To understand what are reference headphones, let’s look at the problem with regular headphones. Most headphone manufacturers alter the sound of their products to make them more appealing for consumers. It can be heard in the form of bass boosts or treble boosts. This type of sound may sound exciting to the ear, but they’re not an accurate representation of how the production sounds in the studio, or even on various other headphones and speakers.
Think of it like salt on a steak. Sure it makes the food taste better, but it can also mask the taste of the meat, potentially making a slice of poor quality meat taste better than it actually is!
If you are working in music production, you’ll want to hear how your music is going to sound across a vast range of headphones and speakers. That’s when reference headphones are the best choice. By providing accuracy in your mixes as they have flat frequency response and no bass boost.
When comparing reference headphones with a consumer model, it might actually sound “worse”! But that’s by design, as they are not made to sound good, but neutral and transparent. For example, a music producer would want a more accurate representation of how their music will sound on a vast range of devices once it’s released to the world!
I started Home Studio Equipment to make it easy for aspiring musicians & artists to pick the best gear for their home studios and get the most out of their budget. That way, they can focus more on the music production side of things. I have used many reference headphones throughout the years and researched many more. All the following models have been tested by audio engineers who work professionally in studios or people who mix music at home on a daily basis. For this reason, my list is made up only of products that will help you get better results when mixing or monitoring your tracks.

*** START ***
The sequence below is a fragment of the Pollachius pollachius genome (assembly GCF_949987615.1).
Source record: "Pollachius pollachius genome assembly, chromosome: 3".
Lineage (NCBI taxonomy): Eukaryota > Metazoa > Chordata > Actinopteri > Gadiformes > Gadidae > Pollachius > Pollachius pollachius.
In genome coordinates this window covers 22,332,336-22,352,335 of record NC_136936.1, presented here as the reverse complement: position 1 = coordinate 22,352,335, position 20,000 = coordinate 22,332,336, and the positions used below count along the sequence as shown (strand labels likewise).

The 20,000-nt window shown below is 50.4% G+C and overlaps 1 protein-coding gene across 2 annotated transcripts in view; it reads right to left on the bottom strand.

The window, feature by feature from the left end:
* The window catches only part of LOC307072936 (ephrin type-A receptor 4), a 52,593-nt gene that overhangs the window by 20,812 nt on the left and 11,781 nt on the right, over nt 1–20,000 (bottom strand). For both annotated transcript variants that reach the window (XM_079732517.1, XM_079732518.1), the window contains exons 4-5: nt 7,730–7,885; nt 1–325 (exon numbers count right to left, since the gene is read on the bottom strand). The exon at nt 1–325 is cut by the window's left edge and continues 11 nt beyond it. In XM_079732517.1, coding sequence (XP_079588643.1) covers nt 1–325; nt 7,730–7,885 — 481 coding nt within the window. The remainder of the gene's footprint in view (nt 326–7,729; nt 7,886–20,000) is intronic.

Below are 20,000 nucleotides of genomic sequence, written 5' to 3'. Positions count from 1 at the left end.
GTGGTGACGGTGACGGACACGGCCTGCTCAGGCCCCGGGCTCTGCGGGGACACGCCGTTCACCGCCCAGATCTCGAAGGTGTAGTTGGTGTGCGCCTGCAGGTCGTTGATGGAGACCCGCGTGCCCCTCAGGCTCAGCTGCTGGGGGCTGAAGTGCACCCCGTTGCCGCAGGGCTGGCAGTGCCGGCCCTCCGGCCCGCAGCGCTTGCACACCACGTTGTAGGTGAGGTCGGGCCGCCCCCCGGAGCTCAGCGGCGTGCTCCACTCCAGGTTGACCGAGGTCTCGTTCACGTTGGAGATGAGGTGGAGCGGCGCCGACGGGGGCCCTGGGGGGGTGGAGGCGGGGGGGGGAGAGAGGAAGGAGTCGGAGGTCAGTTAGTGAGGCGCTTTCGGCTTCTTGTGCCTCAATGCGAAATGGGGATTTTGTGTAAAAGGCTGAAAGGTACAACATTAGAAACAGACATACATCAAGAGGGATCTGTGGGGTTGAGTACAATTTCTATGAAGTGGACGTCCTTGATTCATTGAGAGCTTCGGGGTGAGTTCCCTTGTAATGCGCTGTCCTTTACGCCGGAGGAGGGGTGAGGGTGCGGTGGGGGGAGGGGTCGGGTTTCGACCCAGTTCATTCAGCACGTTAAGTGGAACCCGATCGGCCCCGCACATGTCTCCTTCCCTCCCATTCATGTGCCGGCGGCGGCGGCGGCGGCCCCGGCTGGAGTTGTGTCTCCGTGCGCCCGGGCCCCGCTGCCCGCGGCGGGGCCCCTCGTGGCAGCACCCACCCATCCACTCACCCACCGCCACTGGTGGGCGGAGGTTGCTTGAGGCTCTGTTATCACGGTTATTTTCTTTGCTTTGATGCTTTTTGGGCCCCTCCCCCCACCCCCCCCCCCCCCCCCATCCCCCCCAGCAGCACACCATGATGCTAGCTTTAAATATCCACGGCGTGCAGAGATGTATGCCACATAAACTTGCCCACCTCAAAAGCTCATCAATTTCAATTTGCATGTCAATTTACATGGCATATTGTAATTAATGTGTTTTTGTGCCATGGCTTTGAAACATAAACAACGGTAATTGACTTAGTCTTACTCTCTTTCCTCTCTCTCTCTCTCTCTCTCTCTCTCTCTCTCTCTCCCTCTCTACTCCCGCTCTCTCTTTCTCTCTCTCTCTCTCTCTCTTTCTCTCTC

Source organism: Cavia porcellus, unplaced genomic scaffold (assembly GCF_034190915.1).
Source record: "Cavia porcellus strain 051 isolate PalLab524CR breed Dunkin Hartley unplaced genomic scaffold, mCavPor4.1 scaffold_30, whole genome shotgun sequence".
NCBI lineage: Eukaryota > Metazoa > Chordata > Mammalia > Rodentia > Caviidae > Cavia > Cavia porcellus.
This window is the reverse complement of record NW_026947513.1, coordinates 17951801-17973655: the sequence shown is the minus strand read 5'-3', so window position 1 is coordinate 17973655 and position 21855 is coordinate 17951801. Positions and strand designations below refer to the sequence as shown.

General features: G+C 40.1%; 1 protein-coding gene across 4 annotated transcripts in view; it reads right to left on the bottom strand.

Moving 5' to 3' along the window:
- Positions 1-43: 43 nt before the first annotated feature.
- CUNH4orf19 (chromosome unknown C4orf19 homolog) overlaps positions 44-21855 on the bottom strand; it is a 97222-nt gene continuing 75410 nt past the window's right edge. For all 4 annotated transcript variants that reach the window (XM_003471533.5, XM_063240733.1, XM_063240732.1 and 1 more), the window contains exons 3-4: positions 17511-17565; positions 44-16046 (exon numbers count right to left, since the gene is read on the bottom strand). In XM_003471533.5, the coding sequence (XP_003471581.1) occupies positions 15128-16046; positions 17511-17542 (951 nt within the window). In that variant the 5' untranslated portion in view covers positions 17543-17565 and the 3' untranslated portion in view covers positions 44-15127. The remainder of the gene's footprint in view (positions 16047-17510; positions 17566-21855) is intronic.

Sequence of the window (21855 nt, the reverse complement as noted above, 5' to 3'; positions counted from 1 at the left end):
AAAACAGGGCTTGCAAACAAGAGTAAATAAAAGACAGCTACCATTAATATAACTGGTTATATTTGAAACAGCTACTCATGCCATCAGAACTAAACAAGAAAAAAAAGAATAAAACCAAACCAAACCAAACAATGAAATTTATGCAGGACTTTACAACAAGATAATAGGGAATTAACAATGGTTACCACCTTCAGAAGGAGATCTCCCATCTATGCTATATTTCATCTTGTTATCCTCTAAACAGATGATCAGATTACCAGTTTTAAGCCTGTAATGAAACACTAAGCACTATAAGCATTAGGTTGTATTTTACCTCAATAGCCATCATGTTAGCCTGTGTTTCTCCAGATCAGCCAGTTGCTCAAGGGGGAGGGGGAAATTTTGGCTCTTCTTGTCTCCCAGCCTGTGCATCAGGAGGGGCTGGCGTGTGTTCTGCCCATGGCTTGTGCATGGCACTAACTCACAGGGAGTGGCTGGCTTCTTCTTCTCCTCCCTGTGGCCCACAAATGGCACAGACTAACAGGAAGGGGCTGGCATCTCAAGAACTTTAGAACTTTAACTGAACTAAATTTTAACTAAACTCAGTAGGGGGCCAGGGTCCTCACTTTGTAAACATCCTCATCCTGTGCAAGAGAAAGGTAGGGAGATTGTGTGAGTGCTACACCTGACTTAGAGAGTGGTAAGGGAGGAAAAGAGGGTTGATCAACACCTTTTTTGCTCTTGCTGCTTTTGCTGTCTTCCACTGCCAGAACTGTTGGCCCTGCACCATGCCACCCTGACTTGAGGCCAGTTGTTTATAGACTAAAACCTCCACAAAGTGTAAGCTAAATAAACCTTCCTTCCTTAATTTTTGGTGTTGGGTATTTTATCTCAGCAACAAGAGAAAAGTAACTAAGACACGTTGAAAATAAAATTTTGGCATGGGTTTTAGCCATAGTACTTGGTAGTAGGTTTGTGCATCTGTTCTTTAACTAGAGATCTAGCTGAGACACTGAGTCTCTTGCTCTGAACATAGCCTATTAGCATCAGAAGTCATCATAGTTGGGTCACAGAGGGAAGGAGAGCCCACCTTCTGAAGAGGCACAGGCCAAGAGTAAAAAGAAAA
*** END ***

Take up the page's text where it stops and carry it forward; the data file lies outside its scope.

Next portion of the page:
These popular headphones by Beyerdynamic are open back, meaning they are perfect for mixing in the studio. Whether you’re trying to figure out how best to place guitars, vocals, or any other instrument, they’ll do the job like no other. Your ears deserve it!
This is the closed-back variant of the popular headphone model which makes it great for listening to yourself while recording your instruments or vocals. It also keeps the sound of the headphones from escaping, which would bleed over into other tracks.
A legendary workhorse of professional studios, this widely acclaimed AKG headphone is affordable and widely used in the music industry. These semi-open design headphones are ideal for objective listening when monitoring or mixing in both large studio settings or smaller home environments.
The Beyerdynamic DT 1990 is a top-of-the-line studio headset and it works perfectly for long studio sessions. These are your solution to getting crisp highs without distortion, clear vocals without muddiness, deep bass with nothing but a clean bottom end. These are the most professional option on my list thanks to the sound quality they deliver, while still being comfortable enough not to cause sweat or sore ears after hours of intense sessions in the studio.
Reference headphones are a must-have for the serious audio engineer, but they’re also useful to have around if you enjoy music on your own time or want an accurate reference point when recording. These types of headphones can be used in home studios or at professional recording studios. They allow you to hear all aspects of your music with an accurate representation of what it would sound like live without any distortion or coloration. If that sounds like you, then go for it. But if you’re not into producing music and just want something to listen with, then go for standard consumer headphones.
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